PARK CITY - Thanks to ESPN's "30 for 30" franchise, I haven't exactly been starved for quality sports documentaries over the past 15 months. In fact, thanks to ESPN's "30 for 30" franchise, my expectations for sports documentaries are now significantly elevated.
My Friday (Jan. 21) afternoon at the Sundance Film Festival may have been a trio of World Documentary Competition entries, but two of the three films could probably fit under the broad umbrella of sports documentaries. I've already reviewed Ian Palmer's bracing "Knuckle," which uses Irish Traveller bare-knuckle boxing as a prism through which to view bloodthirsty cinema and any efforts to solve cultural problems through violence.
Asif Kapadia's "Senna" is more conventional stuff. It's a biopic about the late Brazilian Formula One champion Ayrton Senna, still one of the world's most revered sportsmen. It's very linear and very traditionally formatted.
But just because "Senna" is familiar doesn't make it any less thrilling. In fact, I found myself appreciating the work done by Kapadia, editor Chris King and composer Antonio Pinto all the more for the by-the-numbers movie they could have just as easily delivered.
More after the break...
"Senna" is the rare Sundance documentary that doesn't particularly need Sundance. Ayrton Senna is an iconic figure and if you get outside of this particular pocket of the world, Formula One racing is a pretty big deal. Although Friday marked its North American premiere, "Senna" has already opened in a number of international territories, boasts Studio Canal and Working Title among its producers and opens with a Universal Pictures logo. The reason "Senna" will benefit from its presence in Park City is that this is one place where "acclaimed foreign documentary" trumps "adrenaline-fueled story of one of the greatest race car drivers ever." People who think "Senna" is a laxative might find Robert Redford's seal of approval a viable reason to stand in line in the cold.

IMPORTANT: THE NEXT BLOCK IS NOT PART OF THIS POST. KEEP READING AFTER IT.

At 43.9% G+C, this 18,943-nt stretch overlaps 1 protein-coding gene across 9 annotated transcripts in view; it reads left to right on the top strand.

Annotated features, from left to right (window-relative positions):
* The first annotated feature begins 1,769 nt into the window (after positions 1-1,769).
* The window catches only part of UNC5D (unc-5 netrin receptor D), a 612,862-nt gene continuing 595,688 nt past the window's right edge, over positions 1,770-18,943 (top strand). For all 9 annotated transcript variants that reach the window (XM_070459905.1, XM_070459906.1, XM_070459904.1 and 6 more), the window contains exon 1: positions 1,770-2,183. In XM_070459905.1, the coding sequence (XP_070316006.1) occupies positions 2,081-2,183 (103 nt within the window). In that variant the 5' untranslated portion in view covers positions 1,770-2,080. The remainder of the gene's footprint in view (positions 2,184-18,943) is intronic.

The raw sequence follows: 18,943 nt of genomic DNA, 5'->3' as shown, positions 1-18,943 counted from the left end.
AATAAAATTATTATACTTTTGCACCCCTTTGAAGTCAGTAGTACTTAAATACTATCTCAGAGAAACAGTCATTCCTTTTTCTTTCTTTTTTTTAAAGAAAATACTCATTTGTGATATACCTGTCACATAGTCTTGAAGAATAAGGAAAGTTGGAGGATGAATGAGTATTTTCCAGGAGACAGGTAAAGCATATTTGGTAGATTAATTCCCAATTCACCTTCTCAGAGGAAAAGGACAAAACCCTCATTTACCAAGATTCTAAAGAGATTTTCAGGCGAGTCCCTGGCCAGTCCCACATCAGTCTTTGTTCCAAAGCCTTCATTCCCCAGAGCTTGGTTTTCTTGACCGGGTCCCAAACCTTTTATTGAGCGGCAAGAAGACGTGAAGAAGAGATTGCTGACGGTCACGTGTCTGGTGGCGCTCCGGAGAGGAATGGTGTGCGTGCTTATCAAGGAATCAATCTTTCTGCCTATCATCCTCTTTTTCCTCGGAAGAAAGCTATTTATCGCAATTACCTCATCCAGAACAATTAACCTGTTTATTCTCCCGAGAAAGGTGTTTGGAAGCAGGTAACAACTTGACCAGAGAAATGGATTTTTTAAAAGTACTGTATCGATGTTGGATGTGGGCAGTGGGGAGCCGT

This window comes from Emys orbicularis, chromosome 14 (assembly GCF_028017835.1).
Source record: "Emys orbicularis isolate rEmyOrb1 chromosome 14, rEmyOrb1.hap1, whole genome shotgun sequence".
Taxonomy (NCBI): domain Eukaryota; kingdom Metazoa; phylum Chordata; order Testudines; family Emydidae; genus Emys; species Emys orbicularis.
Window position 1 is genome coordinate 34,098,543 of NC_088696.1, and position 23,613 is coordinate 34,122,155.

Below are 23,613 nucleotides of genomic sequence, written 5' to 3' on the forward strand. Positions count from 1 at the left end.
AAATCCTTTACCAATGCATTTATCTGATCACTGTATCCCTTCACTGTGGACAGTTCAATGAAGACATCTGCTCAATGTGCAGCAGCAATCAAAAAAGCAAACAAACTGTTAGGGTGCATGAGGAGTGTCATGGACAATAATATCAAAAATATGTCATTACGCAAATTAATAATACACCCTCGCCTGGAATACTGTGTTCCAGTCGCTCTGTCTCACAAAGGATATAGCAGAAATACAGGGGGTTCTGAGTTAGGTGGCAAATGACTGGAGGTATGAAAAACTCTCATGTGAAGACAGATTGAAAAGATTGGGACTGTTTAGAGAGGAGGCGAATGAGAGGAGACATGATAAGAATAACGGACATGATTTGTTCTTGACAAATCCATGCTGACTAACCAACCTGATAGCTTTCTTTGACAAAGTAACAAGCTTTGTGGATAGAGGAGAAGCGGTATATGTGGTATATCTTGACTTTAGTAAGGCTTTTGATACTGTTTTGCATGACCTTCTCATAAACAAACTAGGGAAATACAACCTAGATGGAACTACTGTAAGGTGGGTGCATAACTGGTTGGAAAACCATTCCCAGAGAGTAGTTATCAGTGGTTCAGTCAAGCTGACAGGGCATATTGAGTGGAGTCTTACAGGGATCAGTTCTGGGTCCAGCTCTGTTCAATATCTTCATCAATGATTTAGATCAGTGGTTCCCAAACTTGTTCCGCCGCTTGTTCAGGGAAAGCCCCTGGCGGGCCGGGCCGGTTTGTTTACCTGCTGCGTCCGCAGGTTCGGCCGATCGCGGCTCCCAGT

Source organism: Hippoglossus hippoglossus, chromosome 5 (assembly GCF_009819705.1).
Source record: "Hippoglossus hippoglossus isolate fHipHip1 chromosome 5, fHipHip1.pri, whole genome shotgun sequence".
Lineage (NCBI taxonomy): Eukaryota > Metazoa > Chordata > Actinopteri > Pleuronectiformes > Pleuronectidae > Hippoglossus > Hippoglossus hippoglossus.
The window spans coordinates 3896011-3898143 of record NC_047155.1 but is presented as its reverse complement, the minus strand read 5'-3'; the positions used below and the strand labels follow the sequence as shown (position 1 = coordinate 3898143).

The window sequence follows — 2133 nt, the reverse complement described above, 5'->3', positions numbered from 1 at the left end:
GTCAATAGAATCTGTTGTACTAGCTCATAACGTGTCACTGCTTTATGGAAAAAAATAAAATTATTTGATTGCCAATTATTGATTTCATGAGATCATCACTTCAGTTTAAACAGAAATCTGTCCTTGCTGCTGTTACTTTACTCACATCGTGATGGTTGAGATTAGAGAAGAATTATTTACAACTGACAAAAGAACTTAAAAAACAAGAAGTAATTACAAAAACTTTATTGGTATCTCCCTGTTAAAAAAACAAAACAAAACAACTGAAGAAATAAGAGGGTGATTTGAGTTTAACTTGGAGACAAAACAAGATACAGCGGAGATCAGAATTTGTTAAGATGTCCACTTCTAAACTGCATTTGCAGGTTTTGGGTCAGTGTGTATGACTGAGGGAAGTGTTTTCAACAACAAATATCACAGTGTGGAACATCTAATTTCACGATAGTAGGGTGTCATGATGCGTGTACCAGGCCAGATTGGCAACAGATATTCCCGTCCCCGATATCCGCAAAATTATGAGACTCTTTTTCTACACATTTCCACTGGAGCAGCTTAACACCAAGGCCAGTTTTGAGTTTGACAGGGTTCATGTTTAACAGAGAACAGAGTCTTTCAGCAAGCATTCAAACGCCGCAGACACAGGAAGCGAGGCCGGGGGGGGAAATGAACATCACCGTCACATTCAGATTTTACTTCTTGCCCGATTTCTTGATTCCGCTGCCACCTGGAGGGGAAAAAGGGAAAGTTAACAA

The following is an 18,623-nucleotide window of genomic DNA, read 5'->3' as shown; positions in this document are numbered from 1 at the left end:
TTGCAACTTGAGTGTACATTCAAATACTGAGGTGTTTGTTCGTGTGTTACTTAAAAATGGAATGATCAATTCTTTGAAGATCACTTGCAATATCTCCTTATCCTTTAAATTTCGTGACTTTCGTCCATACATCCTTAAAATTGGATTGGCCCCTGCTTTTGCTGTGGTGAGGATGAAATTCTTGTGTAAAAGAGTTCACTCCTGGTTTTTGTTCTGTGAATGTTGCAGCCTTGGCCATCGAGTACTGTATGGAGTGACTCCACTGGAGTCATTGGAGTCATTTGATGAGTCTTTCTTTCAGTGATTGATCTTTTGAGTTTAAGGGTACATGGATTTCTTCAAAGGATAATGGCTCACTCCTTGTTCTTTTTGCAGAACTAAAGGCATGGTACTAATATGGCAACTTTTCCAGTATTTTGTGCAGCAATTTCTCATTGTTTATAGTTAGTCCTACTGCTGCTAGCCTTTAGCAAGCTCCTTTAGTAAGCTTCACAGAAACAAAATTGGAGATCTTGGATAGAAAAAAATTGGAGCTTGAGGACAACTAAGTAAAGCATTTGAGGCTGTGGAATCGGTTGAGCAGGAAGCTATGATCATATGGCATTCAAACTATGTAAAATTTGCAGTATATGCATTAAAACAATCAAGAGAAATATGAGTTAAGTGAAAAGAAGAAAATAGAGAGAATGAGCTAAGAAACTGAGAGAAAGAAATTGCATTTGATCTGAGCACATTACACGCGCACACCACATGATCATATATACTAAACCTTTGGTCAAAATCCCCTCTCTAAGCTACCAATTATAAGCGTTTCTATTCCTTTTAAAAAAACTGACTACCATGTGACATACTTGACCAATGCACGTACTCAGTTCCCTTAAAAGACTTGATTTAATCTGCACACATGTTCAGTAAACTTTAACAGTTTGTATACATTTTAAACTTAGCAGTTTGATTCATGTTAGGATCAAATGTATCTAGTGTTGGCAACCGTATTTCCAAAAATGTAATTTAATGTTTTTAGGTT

Personally, although I have many esoteric sports interests, Formula One has never exactly been on my radar. I followed Michael Schumacher in the late-'90s because of the uniqueness of his statistical achievements, but I can't tell you who has been atop the standings recently. But even I remember the rivalry between Ayrton Senna and Alain Prost, the parallel tracks the men seemed to be on such that every championship came down to one or the other and the unvarnished animosity between the two men.
Certainly much of "Senna" focuses on that rivalry, the clash of wills and cars between the passionate, possibly dangerous Brazilian and the calculated, politically connected Frenchman. Since there's never any question what side the filmmakers are on -- "Senna" is nothing if not Team Ayrton -- the rivalry is most illustrative in terms of defining Senna in terms of the way he raced, how his style was different from the other drivers on the track, and the games that Senna wasn't willing or able to play within the Formula One hierarchy.
Although "Senna" premiered in countries where the driver is a household name, the doc is designed to be every bit as enjoyable for viewers whose only exposure to auto racing is NASCAR, or the occasional viewing of the Indianapolis 500 on Memorial Day. But as with any good storyteller, Kapadia educates by showing, rather than telling. The nuances of the twisty road courses and their specific challenges aren't explained through text or talking heads, but rather through race and practice footage and examples of how Senna's talents in this world were unique. Even when milieu-specific terminology is used, the director introduces footage that clarifies the language.